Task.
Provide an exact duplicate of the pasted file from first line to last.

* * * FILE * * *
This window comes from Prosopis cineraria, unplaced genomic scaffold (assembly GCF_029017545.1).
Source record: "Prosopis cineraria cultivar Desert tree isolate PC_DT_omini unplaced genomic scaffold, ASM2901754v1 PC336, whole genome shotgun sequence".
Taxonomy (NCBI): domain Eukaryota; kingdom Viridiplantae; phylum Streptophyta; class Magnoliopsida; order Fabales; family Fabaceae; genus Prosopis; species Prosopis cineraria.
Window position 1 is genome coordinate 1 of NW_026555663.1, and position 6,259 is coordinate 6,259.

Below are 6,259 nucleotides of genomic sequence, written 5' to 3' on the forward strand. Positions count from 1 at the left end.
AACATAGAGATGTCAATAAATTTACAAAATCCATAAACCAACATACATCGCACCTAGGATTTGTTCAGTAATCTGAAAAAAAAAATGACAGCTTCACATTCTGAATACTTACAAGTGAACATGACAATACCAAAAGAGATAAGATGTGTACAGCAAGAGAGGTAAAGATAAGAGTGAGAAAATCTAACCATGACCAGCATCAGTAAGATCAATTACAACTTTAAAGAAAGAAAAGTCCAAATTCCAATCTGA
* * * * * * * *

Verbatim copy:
This window comes from Prosopis cineraria, unplaced genomic scaffold (assembly GCF_029017545.1).
Source record: "Prosopis cineraria cultivar Desert tree isolate PC_DT_omini unplaced genomic scaffold, ASM2901754v1 PC336, whole genome shotgun sequence".
Taxonomy (NCBI): domain Eukaryota; kingdom Viridiplantae; phylum Streptophyta; class Magnoliopsida; order Fabales; family Fabaceae; genus Prosopis; species Prosopis cineraria.
Window position 1 is genome coordinate 1 of NW_026555663.1, and position 6,259 is coordinate 6,259.

Below are 6,259 nucleotides of genomic sequence, written 5' to 3' on the forward strand. Positions count from 1 at the left end.
AACATAGAGATGTCAATAAATTTACAAAATCCATAAACCAACATACATCGCACCTAGGATTTGTTCAGTAATCTGAAAAAAAAAATGACAGCTTCACATTCTGAATACTTACAAGTGAACATGACAATACCAAAAGAGATAAGATGTGTACAGCAAGAGAGGTAAAGATAAGAGTGAGAAAATCTAACCATGACCAGCATCAGTAAGATCAATTACAACTTTAAAGAAAGAAAAGTCCAAATTCCAATCTGA